By Leo Sands
Colombian President Gustavo Petro has called for a fresh global strategy to combat illegal drugs trafficking.
Speaking at his inauguration, the country’s first ever left-wing leader declared the “war on drugs” a failure.
Hundreds of thousands of people died in Colombia’s decades-long civil war, fuelled in part by the narcotics trade.
The 62-year-old former Bogota mayor and ex-rebel fighter was elected in June on a radical manifesto promising to fight inequality and ban new oil projects.
Mr Petro told a crowd of his supporters in Bogota that it is time for a new global convention that “accepts the war on drugs has failed.”
“It has left a million dead Latin Americans during 40 years,” he said, “and it leaves 70,000 North Americans dead by overdose each year.”
More than 50 years ago US President Richard Nixon kickstarted a global anti-narcotics strategy that emphasised criminalisation and the use of police force, which became known as the “war on drugs.”
Colombia’s newly sworn-in president said the strategy had merely strengthened the power of mafia gangs and weakened Latin American states over decades.
In Colombia, which according to estimates produces more than half of the world’s cocaine, criminal groups and local militias are heavily involved in the drug’s production and transportation to consumers around the world – including in the US and Europe.
Mr Petro’s predecessor, Ivan Duque, made the war on drugs a key priority of his government – enlisting substantial US support to crack down on cocaine production across the Colombian countryside.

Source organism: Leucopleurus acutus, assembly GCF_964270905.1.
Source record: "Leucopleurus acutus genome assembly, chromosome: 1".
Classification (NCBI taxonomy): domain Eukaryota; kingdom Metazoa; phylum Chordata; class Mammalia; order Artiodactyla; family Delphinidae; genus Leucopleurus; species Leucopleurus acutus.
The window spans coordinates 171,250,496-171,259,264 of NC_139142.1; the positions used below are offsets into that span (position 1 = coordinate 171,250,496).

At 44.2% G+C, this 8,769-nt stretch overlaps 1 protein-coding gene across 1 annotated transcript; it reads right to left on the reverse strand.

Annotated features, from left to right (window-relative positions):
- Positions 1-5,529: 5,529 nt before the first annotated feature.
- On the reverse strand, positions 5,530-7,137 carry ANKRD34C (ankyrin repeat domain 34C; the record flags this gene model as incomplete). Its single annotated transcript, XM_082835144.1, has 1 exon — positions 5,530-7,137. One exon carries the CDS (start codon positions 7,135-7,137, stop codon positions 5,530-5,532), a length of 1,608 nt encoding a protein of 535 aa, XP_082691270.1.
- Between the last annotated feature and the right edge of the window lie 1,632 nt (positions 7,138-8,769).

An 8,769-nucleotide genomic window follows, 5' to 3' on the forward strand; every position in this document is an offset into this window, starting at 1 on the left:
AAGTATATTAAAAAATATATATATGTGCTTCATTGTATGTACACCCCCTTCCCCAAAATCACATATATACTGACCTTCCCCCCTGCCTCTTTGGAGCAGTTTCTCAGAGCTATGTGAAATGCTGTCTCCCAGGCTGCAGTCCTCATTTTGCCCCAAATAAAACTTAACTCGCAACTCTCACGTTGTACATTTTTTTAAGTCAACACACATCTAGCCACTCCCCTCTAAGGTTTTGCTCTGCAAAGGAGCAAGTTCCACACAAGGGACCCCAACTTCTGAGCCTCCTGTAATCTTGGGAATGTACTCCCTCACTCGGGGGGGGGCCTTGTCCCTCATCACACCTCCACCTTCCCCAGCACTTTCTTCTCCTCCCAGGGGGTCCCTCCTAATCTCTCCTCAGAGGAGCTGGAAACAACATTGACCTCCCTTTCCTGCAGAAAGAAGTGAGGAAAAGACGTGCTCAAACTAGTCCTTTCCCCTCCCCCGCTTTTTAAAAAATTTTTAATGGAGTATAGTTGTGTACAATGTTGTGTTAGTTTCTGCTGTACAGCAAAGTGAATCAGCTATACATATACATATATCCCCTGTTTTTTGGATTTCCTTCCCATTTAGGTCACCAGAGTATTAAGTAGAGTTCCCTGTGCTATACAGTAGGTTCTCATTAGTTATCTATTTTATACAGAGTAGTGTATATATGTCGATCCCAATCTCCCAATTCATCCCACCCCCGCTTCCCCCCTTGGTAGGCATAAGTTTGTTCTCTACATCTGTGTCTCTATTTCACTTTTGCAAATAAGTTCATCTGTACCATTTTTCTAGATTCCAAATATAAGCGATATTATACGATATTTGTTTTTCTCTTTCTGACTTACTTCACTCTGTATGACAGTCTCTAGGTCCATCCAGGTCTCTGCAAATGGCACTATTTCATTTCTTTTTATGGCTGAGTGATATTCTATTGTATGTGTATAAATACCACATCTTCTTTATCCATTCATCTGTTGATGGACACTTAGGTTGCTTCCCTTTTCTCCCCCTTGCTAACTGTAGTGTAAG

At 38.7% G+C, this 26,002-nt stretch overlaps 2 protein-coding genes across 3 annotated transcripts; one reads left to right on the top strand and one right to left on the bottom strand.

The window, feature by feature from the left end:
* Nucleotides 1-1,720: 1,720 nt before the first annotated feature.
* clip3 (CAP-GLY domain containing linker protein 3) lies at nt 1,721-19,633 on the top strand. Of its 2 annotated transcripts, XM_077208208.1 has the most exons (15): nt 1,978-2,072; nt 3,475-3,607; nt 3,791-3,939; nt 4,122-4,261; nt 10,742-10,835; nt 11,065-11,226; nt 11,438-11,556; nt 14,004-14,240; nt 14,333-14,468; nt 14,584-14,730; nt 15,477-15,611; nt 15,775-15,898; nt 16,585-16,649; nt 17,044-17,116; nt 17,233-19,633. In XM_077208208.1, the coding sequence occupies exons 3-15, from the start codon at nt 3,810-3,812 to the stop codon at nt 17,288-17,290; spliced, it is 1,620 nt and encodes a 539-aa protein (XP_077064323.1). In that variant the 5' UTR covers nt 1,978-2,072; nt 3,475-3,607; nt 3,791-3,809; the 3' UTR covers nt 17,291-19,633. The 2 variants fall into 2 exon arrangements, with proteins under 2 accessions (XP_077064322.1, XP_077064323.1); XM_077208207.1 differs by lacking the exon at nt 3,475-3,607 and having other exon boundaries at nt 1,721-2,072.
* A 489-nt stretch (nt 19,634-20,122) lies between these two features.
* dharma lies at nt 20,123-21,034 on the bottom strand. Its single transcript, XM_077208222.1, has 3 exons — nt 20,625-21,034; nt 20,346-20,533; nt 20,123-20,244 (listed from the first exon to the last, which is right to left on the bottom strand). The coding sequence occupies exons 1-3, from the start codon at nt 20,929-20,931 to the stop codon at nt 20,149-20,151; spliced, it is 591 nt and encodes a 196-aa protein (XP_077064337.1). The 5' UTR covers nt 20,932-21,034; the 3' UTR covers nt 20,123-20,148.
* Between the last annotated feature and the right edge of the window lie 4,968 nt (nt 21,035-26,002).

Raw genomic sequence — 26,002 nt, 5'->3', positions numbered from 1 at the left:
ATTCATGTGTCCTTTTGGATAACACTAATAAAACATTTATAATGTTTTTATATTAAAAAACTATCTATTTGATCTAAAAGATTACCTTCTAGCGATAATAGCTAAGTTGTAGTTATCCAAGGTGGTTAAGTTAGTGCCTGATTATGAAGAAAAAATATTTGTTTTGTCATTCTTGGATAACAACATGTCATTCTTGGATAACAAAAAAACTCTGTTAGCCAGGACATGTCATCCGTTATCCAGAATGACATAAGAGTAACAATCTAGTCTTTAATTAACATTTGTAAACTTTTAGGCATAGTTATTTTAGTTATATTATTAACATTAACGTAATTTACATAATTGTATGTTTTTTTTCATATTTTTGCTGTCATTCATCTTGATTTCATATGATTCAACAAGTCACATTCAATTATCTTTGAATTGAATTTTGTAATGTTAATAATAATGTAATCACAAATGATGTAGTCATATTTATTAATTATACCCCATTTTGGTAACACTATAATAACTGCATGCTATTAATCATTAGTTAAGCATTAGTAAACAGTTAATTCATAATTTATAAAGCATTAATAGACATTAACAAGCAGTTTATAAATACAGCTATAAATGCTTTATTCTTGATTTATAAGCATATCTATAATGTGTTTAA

More than 100,000 supporters gathered in Bogota’s main square on Sunday to watch the former Marxist rebel make history by being sworn in as Colombia’s first left-wing leader.
He will serve with Francia Márquez, who was elected alongside Mr Petro to serve as Colombia’s first black vice-president.
“I do not want two countries, just as I do not want two societies, I want a strong, just and united Colombia,” Mr Petro said after being sworn in, Reuters news agency reports.
June’s vote was held amid widespread discontent at the way the country had been run, and there were anti-government protests last year in which dozens of people died.
The new leader was elected on a radical manifesto to fight inequality by providing free university education, pension reforms, and high taxes on unproductive lands – a departure for Colombia which up until now has voted only conservative presidents into office.
He also pledged to fully implement a 2016 peace deal that ended a 50-year long conflict with the communist guerrilla group, Farc, and to seek negotiations with the still-active ELN rebels.
Mr Petro’s inauguration marks a major political change in direction for the country, which for decades had been led by moderates and conservatives.